From the Other Side
Unwittingly, innocently, and probably likely to be distressed should I be unkind enough to point out the fact, my young neighbour has become the spectre at my personal and private feast. I am very glad indeed that he has a job as a junior accountant in a bank, because it takes him out of his house for the working week, and I have hours at a time when I can occupy my back yard without seeing his head rising above the fence, like a balloon with a smiley face.
But when he detects my presence around the flower beds, he pays me an al fresco visit, because he told me that his Nan said that he should take an interest in people. I think she means young people of the other gender, but he has taken it into his mind to be interested in me. He is unfailingly cheerful and sometimes comic; he looks at my garden and tells me that his weeds are better than mine, then giggles as he goes off, leaving me to it, as he says.
Sometimes he makes the early mornings hideous as he exercises on his back patio, singing along, enthusiastically and out-of-tunefully, with whatever popular song may be pouring into him through small black devices stuffed into his ears. He solemnly persists in this completely unnecessary regime of exercise, for he is fit and healthy beyond belief. He thinks that life is a wonderful adventure. For my neighbour, grumpiness is an infinitesimal cloud on his horizon.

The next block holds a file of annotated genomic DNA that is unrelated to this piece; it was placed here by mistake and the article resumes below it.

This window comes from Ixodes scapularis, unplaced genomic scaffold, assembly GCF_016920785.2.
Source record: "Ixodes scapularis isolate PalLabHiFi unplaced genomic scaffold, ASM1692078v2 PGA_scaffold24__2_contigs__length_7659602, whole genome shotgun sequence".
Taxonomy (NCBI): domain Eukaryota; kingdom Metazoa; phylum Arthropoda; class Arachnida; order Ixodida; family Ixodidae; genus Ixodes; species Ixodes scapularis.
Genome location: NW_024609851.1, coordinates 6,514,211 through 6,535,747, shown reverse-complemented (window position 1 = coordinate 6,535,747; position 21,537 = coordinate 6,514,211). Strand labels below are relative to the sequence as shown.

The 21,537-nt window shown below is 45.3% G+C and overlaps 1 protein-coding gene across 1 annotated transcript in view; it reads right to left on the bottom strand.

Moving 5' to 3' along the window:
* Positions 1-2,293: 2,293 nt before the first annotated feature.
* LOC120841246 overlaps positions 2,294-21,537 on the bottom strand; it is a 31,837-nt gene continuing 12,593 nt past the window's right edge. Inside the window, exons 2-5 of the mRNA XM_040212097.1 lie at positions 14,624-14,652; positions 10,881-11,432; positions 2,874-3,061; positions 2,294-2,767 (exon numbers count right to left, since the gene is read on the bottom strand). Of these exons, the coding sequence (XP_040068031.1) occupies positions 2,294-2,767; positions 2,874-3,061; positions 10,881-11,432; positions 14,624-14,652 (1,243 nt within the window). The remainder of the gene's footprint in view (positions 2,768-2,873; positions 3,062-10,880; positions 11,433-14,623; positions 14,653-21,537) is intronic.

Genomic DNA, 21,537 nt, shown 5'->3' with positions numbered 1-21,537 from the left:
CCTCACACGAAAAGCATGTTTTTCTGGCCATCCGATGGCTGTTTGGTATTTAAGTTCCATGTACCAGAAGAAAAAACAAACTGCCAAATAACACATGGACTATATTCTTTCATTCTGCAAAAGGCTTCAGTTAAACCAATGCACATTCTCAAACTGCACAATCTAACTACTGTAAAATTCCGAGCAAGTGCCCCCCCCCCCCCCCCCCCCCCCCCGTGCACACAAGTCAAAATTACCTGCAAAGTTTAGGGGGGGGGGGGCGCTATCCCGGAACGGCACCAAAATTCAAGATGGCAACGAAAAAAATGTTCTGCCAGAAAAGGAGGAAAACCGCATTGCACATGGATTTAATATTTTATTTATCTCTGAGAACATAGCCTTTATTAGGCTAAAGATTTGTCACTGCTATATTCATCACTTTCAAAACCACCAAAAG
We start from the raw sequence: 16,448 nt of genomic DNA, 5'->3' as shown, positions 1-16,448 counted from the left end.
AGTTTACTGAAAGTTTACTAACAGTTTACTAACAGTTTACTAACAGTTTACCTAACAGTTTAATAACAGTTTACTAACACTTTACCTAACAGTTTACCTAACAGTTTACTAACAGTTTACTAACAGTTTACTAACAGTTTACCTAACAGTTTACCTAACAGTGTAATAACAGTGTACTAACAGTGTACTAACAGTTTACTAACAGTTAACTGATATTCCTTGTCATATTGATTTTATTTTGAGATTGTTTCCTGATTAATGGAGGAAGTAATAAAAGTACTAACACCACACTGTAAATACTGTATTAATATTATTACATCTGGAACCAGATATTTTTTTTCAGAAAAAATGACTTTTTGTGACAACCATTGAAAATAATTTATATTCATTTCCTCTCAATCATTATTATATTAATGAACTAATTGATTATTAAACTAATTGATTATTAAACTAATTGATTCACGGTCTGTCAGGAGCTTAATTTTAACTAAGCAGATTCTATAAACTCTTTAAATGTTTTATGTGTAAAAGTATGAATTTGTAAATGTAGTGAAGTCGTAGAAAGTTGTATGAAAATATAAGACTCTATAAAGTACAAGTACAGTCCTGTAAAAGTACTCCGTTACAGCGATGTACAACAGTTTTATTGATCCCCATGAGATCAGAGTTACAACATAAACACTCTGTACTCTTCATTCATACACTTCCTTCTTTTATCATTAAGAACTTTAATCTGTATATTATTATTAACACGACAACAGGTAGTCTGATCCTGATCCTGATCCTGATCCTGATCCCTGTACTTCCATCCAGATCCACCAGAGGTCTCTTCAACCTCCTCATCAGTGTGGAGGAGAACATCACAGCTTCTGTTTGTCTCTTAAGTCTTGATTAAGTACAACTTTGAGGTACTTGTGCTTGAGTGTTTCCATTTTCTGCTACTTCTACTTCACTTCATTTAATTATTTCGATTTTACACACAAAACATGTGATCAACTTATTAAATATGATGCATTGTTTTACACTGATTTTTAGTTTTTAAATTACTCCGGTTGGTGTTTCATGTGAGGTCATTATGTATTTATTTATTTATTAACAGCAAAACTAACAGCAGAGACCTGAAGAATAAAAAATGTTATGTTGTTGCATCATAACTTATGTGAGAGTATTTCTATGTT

The other week, he became almost hysterical with excitement when he met one of the great financial gurus from television land, who visited his place of work to deliver a kindly and motivational pep-talk to the up and coming juniors. I asked what colour tie did the pundit wear. My neighbour didn’t even know if the visitor wore a tie at all. What did he talk about? “Macroeconomics,” breathed the young idiot, and I’d swear that, hidden behind the fence, his hands were clasped against his chest.
My neighbour doesn’t know anything. When I told him about 1848, the year of revolutions, he looked at me in amazement. The next day he called over the fence: “I told my Nan about you. I said that you’re cool.”
What are you going to do?